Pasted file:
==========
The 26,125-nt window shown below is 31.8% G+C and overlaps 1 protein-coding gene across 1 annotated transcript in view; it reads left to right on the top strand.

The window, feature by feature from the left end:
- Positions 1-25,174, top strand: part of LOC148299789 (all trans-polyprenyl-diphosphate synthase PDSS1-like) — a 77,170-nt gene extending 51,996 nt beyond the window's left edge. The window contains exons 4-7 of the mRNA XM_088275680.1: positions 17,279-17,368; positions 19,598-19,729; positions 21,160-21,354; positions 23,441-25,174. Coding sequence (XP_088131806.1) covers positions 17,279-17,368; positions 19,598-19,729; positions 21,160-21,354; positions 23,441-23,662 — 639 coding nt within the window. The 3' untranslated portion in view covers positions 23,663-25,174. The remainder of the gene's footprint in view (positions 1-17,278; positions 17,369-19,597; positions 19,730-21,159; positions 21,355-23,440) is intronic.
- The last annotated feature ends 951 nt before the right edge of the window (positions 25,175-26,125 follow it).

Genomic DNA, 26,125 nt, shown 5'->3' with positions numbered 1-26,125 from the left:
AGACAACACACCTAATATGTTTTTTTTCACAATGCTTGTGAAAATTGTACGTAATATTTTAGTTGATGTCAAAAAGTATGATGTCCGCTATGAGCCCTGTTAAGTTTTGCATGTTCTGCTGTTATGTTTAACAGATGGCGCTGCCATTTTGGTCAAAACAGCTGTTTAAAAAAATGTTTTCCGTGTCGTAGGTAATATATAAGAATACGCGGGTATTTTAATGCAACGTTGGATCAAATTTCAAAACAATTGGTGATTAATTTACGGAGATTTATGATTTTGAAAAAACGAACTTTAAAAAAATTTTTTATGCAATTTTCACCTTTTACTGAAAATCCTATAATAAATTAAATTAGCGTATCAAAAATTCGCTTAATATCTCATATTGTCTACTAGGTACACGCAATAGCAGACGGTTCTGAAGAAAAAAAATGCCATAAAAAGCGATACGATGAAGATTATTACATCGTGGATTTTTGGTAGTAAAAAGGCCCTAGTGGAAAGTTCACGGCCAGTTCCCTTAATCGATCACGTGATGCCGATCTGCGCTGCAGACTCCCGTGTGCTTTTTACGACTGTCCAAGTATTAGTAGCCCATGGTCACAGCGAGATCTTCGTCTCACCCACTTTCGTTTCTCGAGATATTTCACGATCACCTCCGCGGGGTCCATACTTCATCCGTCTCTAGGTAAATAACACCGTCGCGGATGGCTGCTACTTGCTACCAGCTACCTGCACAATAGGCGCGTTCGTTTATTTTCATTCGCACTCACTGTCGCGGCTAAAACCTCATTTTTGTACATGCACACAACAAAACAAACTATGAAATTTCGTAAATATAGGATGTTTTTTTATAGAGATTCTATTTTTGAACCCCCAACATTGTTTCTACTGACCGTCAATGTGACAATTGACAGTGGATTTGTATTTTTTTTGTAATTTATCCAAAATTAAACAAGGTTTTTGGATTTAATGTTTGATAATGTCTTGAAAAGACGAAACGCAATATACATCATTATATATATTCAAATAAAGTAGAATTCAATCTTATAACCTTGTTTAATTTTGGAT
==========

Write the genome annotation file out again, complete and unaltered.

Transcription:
The 26,125-nt window shown below is 31.8% G+C and overlaps 1 protein-coding gene across 1 annotated transcript in view; it reads left to right on the top strand.

The window, feature by feature from the left end:
- Positions 1-25,174, top strand: part of LOC148299789 (all trans-polyprenyl-diphosphate synthase PDSS1-like) — a 77,170-nt gene extending 51,996 nt beyond the window's left edge. The window contains exons 4-7 of the mRNA XM_088275680.1: positions 17,279-17,368; positions 19,598-19,729; positions 21,160-21,354; positions 23,441-25,174. Coding sequence (XP_088131806.1) covers positions 17,279-17,368; positions 19,598-19,729; positions 21,160-21,354; positions 23,441-23,662 — 639 coding nt within the window. The 3' untranslated portion in view covers positions 23,663-25,174. The remainder of the gene's footprint in view (positions 1-17,278; positions 17,369-19,597; positions 19,730-21,159; positions 21,355-23,440) is intronic.
- The last annotated feature ends 951 nt before the right edge of the window (positions 25,175-26,125 follow it).

Genomic DNA, 26,125 nt, shown 5'->3' with positions numbered 1-26,125 from the left:
AGACAACACACCTAATATGTTTTTTTTCACAATGCTTGTGAAAATTGTACGTAATATTTTAGTTGATGTCAAAAAGTATGATGTCCGCTATGAGCCCTGTTAAGTTTTGCATGTTCTGCTGTTATGTTTAACAGATGGCGCTGCCATTTTGGTCAAAACAGCTGTTTAAAAAAATGTTTTCCGTGTCGTAGGTAATATATAAGAATACGCGGGTATTTTAATGCAACGTTGGATCAAATTTCAAAACAATTGGTGATTAATTTACGGAGATTTATGATTTTGAAAAAACGAACTTTAAAAAAATTTTTTATGCAATTTTCACCTTTTACTGAAAATCCTATAATAAATTAAATTAGCGTATCAAAAATTCGCTTAATATCTCATATTGTCTACTAGGTACACGCAATAGCAGACGGTTCTGAAGAAAAAAAATGCCATAAAAAGCGATACGATGAAGATTATTACATCGTGGATTTTTGGTAGTAAAAAGGCCCTAGTGGAAAGTTCACGGCCAGTTCCCTTAATCGATCACGTGATGCCGATCTGCGCTGCAGACTCCCGTGTGCTTTTTACGACTGTCCAAGTATTAGTAGCCCATGGTCACAGCGAGATCTTCGTCTCACCCACTTTCGTTTCTCGAGATATTTCACGATCACCTCCGCGGGGTCCATACTTCATCCGTCTCTAGGTAAATAACACCGTCGCGGATGGCTGCTACTTGCTACCAGCTACCTGCACAATAGGCGCGTTCGTTTATTTTCATTCGCACTCACTGTCGCGGCTAAAACCTCATTTTTGTACATGCACACAACAAAACAAACTATGAAATTTCGTAAATATAGGATGTTTTTTTATAGAGATTCTATTTTTGAACCCCCAACATTGTTTCTACTGACCGTCAATGTGACAATTGACAGTGGATTTGTATTTTTTTTGTAATTTATCCAAAATTAAACAAGGTTTTTGGATTTAATGTTTGATAATGTCTTGAAAAGACGAAACGCAATATACATCATTATATATATTCAAATAAAGTAGAATTCAATCTTATAACCTTGTTTAATTTTGGAT